This leads me to the present. Now I am faced again with the choice of confronting either the sleep cycle problem, SA, or both. My System 1 is wary of fighting the sleep cycle again just yet after being burned last time, so SA it is. I have already taken the edge off, because of social skills training I started months ago and because of the interventions I've taken against OCD, but it is still serious enough to pursue a pharmacological solution.

First on my To Be Scrutinized list is kratom, as I have already been taking theanine for years now. I will investigate effectiveness, safety, cost, and personal fit. Whatever I try, I will also attempt exposure therapy alongside the anxiolytic effects of a medication. If I am successful, I will next have another go at fixing the sleep cycle, then I will either consider my options regarding the notoriously untreatable fact that I am on the autistic spectrum, or else move on to address the much decreased but still niggling depression and OCD.

Can we talk about mental illness?

Agreed. Personal anecdote: once I redefined my "motivation problem" as a "depression and anxiety problem" a number of months ago, and began treating this depression and anxiety instead of wearily trying out yet another willpower hack, I have made more progress in being motivated in months than I had in the previous years.

Harry Potter and the Methods of Rationality discussion thread, February 2015, chapter 113

Your point on a description of Harry's thinking is well-taken. I just had my brother submit this as a review, to err on the side of caution:

"With NickRoy's permission, I am submitting his solution, which I agree with, with additional evidence appended, just in case that is necessary; so consider this as superseding NickRoy's submission:

[the relevant text is here in the submission, but I don't need to repeat it in this comment]

Appended:

Harry does not know the full prophecy for certain, but he can guess it, based on: Harry's thought on star lifting in response to this prophecy in Ch. 21, Harry noticing Quirrelmort's interest in the same prophecy in Ch. 86, Quirrelmort's talk of the stars' vulnerability to "sufficiently intelligent idiocy" in Ch. 95, Firenze's comment on the stars and Harry's innocence in Ch. 101, Voldemort's "while the stars yet live" remark in Ch. 111, Voldemort's more explicit talk on the prophecy and his great fear of it in the next chapter, and how the Unbreakable Vow is framed in the most recent chapter. If Harry connects these dots, he'll have a good idea of what the full prophecy says.

As for how Harry connects these dots: he runs with the hypothesis (quickly, as he did in Ch. 104): "I am to destroy the world [I don't have to explain why this idea stands out to him] in some way that is not actually bad", since if he were to destroy the world in a way that really is bad, but this may be preventable, he probably should die immediately instead! My first thought on this line of thinking (since "Harry is allowed to solve this problem the way I would solve it") is: "well, someday Earth ought to be converted into computronium for hedonium purposes, though the Sun is much more massive, and then we have the nearby stars... Oh".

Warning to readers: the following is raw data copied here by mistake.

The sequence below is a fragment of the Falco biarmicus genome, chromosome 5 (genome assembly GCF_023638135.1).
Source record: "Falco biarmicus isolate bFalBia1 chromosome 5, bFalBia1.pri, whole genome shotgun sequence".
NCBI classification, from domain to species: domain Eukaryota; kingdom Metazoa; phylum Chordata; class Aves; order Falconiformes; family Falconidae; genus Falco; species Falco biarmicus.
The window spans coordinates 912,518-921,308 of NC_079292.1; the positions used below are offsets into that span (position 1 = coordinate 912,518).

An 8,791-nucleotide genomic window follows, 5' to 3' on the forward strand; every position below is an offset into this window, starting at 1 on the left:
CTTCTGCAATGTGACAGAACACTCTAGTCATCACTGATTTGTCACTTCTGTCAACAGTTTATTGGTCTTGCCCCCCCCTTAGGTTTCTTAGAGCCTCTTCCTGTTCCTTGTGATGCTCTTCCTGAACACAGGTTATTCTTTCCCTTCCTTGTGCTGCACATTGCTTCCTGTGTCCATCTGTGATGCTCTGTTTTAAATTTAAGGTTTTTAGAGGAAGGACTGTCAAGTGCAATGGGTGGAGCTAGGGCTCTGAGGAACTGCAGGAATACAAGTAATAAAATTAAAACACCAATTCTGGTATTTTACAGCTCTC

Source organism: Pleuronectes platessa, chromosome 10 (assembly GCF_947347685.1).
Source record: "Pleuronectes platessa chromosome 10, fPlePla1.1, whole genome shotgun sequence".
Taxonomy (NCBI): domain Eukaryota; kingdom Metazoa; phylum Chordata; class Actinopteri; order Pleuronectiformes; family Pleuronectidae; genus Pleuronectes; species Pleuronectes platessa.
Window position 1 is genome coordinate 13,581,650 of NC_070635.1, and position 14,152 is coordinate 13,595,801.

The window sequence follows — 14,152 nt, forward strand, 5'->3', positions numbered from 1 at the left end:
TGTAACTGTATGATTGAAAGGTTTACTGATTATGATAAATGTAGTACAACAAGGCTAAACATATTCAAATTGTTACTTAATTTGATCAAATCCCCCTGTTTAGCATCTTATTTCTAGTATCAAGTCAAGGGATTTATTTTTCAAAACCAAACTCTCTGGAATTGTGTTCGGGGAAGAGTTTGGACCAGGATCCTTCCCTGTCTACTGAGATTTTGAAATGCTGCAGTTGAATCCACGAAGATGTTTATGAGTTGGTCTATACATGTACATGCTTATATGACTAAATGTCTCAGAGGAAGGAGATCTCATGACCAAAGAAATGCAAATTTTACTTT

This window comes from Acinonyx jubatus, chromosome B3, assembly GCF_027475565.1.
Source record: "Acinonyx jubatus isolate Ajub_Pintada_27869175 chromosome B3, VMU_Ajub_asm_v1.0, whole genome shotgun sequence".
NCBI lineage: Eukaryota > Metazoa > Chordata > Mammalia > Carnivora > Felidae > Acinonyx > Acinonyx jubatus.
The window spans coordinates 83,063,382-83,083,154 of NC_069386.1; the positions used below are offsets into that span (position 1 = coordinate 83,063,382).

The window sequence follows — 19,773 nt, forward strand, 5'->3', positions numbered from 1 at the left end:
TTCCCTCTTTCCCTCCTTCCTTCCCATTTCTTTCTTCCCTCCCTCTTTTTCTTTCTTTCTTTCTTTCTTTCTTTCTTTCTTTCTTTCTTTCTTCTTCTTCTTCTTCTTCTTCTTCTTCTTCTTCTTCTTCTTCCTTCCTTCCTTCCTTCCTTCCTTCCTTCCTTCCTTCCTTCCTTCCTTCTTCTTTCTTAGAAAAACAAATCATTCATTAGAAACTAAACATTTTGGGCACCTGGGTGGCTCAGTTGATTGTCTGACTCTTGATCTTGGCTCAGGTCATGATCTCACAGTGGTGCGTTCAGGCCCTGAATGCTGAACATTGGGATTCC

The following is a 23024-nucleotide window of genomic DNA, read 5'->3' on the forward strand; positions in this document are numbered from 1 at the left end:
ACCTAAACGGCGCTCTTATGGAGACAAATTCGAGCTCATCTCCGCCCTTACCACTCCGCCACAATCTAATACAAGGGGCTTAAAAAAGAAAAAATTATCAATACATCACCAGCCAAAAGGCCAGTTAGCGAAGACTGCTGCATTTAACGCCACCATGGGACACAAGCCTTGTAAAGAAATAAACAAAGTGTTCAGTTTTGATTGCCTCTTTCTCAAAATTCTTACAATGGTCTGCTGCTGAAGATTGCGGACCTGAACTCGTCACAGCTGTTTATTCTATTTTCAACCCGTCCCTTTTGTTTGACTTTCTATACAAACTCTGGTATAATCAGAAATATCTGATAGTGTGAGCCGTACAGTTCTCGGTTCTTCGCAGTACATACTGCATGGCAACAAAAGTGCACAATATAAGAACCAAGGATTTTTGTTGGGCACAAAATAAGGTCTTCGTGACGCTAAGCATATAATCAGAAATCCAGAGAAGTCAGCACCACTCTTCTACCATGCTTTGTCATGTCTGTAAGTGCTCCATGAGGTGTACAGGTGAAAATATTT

Also, on Voldemort's response: Voldemort would be skeptical, but he would also be interested, because "It is impossible to tell lies in Parseltongue" and because all this persuasion has to do is raise the risk enough that it makes more sense to stop and gather more information before killing Harry, thus it "allows Harry to evade immediate death"."

Harry Potter and the Methods of Rationality discussion thread, February 2015, chapter 113

Voldemort would be skeptical, yes, but he would also be interested, because "6. It is impossible to tell lies in Parseltongue" and because all this speech has to do is raise the risk enough that it makes more sense to stop and gather more information before killing Harry, thus it "allow[s] Harry to evade immediate death". What do you think would improve the believability?

Harry Potter and the Methods of Rationality discussion thread, February 2015, chapter 113

Sure. Along with the centaur evidence, there's: Harry's thought on star lifting in response to this prophecy in Ch. 21, Harry noticing Quirrelmort's interest in the same prophecy in Ch. 86, Quirrelmort's talk of the stars' vulnerability to "sufficiently intelligent idiocy" in Ch. 95, Voldemort's "while the stars yet live" remark in Ch. 111, Voldemort's more explicit talk on the prophecy and his great fear of it in the next chapter, and how the Unbreakable Vow is framed in the most recent chapter. If Harry connects these dots, he'll have a good idea of what the full prophecy says.